2. Statutory Amount
Plaintiff has alleged past, present, and future injuries and seeks corrective surgery,
reasonable damages, and legal interest based upon these injuries. Doc. 1, att. 3, p. 2-3. Plaintiff
asserts that because his claims do not exceed the sum or value of $75,000, inclusive of interest
and costs, we lack jurisdiction over this action. Specifically, plaintiff argues that “[i]t has yet to
be determined if the amount exceeds $75,000 including interest and costs since plaintiff has
made formal offers to both defendants specifically (a) $10,000 to AMS (b) $15,000 to Dr.
Jacuska to settle actions in original petition.” Doc. 9, p. 2.
When a plaintiff does not allege in his state court petition a specific amount of damages,
as is the case here, the defendant removing the case must demonstrate by a preponderance of the
evidence the value of the plaintiff's claim meets the jurisdictional requirement.3 Garcia v. Koch
Oil Co., 351 F.3d 636, 638–39 (5th Cir. 2003). If the value of the claims is not apparent, then
the defendants “may support federal jurisdiction by setting forth the facts – [either] in the
removal petition [or] by affidavit – that support a finding of the requisite amount.” Allen v. R &
H Oil & Gas Co., 63 F.3d 1326, 1335 (5th Cir. 1995). Once this burden is satisfied, the only
way a plaintiff can then effectuate a remand to state court on amount in controversy grounds is to
show as a matter of law it is certain his recovery will not reach the jurisdictional minimum for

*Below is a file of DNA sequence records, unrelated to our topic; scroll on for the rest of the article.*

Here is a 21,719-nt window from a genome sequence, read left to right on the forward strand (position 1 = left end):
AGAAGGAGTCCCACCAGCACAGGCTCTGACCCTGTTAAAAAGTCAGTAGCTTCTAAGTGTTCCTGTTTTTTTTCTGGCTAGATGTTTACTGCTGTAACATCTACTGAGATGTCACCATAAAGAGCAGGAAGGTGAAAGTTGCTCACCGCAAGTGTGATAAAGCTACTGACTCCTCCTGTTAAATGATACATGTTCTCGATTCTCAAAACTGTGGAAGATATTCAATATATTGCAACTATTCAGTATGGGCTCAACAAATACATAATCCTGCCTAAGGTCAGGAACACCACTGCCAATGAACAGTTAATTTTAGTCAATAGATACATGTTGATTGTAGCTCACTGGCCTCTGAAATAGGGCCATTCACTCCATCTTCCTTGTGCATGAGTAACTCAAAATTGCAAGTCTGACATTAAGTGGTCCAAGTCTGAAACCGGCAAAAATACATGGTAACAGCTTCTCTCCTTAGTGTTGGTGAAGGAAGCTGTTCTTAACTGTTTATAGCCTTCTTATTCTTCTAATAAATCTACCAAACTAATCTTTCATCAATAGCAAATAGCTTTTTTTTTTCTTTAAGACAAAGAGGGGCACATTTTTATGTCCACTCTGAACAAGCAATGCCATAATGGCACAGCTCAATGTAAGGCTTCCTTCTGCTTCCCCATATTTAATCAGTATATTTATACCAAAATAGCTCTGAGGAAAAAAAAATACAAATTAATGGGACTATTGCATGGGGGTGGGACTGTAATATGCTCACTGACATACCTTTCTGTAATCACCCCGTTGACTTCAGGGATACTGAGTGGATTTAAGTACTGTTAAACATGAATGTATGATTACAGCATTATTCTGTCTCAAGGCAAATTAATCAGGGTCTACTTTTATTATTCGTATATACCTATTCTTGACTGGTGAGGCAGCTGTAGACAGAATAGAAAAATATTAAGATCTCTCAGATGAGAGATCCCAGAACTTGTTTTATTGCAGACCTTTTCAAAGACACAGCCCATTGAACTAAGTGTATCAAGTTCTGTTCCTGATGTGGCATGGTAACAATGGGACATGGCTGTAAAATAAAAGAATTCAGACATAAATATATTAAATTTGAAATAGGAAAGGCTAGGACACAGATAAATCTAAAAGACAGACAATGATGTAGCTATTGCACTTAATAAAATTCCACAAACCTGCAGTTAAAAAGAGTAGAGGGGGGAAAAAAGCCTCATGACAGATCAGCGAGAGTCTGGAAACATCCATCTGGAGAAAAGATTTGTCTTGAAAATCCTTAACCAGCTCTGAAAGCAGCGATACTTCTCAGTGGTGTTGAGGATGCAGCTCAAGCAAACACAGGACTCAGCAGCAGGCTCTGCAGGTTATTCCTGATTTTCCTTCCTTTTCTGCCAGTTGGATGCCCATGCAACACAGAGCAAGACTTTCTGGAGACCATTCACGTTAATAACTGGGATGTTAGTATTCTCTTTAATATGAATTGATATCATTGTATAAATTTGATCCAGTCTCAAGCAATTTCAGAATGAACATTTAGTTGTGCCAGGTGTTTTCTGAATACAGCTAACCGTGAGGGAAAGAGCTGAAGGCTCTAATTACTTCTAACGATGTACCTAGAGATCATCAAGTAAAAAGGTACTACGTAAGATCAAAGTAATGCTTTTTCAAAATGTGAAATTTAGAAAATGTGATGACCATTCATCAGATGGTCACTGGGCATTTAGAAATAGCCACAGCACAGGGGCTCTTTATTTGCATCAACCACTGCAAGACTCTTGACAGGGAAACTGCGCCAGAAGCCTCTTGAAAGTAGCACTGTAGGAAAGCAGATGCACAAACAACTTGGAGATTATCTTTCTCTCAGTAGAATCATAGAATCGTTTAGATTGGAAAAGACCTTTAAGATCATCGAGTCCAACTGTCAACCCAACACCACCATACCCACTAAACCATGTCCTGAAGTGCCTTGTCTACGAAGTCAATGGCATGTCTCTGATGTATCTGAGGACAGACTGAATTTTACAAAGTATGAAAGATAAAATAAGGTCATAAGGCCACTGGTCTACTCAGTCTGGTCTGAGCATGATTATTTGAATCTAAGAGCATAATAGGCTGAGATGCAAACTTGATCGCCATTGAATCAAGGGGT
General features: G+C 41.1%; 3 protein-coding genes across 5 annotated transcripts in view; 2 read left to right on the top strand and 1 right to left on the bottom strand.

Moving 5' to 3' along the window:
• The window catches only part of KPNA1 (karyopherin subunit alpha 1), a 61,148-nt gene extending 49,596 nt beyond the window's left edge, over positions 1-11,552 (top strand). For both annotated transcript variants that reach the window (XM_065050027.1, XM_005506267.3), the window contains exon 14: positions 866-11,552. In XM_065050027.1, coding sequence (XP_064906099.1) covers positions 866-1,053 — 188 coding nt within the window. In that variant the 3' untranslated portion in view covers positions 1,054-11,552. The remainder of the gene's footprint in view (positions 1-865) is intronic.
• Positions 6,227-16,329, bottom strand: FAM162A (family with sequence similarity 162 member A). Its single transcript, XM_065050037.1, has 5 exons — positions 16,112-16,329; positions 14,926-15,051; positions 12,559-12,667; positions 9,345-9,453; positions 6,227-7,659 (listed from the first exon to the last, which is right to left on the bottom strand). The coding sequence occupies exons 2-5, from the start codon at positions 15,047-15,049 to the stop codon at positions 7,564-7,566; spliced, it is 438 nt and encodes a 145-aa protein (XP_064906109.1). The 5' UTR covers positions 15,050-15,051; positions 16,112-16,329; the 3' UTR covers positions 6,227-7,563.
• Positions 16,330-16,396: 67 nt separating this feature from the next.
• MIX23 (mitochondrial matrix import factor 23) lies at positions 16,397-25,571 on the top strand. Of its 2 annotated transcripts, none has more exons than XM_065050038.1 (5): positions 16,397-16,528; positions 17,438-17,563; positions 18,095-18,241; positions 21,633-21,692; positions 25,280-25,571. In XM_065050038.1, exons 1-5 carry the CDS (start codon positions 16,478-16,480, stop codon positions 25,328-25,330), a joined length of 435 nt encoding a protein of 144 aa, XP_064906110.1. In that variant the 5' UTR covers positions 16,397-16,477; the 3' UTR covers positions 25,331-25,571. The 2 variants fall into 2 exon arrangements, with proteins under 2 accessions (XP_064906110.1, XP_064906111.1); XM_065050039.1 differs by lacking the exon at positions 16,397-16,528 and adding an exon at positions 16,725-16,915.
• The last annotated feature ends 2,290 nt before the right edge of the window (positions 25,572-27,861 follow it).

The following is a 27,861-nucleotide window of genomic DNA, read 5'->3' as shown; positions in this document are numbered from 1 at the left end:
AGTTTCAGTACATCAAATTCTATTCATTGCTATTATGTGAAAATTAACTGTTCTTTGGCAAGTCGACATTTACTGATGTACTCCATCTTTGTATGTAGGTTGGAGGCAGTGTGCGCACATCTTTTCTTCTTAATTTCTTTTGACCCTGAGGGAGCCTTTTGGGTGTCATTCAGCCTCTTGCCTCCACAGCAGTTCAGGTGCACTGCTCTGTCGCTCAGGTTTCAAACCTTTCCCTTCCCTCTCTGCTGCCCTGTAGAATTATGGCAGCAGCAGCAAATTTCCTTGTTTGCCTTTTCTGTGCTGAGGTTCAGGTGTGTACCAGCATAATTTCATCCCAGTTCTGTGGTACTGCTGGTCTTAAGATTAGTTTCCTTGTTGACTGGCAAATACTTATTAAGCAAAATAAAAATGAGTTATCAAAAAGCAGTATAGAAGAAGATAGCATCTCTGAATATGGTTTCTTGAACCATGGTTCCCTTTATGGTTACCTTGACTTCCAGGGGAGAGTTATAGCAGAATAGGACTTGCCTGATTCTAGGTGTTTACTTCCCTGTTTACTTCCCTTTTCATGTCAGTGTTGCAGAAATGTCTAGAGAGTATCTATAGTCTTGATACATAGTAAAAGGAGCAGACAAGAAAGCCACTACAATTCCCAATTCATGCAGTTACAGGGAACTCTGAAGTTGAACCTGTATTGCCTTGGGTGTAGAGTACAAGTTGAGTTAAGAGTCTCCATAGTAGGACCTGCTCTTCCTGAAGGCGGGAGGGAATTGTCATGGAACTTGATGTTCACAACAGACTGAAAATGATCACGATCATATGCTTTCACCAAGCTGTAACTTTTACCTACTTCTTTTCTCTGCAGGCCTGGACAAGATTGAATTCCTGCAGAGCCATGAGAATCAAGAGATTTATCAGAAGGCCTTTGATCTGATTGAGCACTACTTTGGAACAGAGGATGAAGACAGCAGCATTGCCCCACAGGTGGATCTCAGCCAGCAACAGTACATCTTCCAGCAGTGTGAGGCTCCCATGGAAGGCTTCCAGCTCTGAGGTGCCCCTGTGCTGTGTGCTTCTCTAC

removal. DeAguilar v. Boeing, 47 F.3d 1404, 1412 (5th Cir.), cert. denied, 516 U.S. 865 (1995).
A plaintiff can show that his claims are actually less than the jurisdictional amount by
filing a binding stipulation or affidavit with the petition prior to removal stating he does not seek
and will not accept any award in excess of the jurisdictional amount. Allen, 63 F.3d at 1335;
DeAguilar, 47 F.3d at 1412. Such a stipulation will limit the amount in controversy in his case
in an unambiguous manner. On the other hand, if the plaintiff does not so stipulate and the
amount in controversy is ambiguous at the time of removal, the court may consider a postremoval binding stipulation to clarify the ambiguity by determining the amount which was in
controversy as of the date of removal. Gebbia v. Wal–Mart Stores, Inc., 233 F.3d 880, 883 (5th
Cir. 2000); Asociacion Nacional de Pescadores v. Dow Quimica de Colombia S.A., 988 F.2d
559, 565 (5th Cir. 1993).
Here, although plaintiff claims to have made non-binding offers to settle, plaintiff did not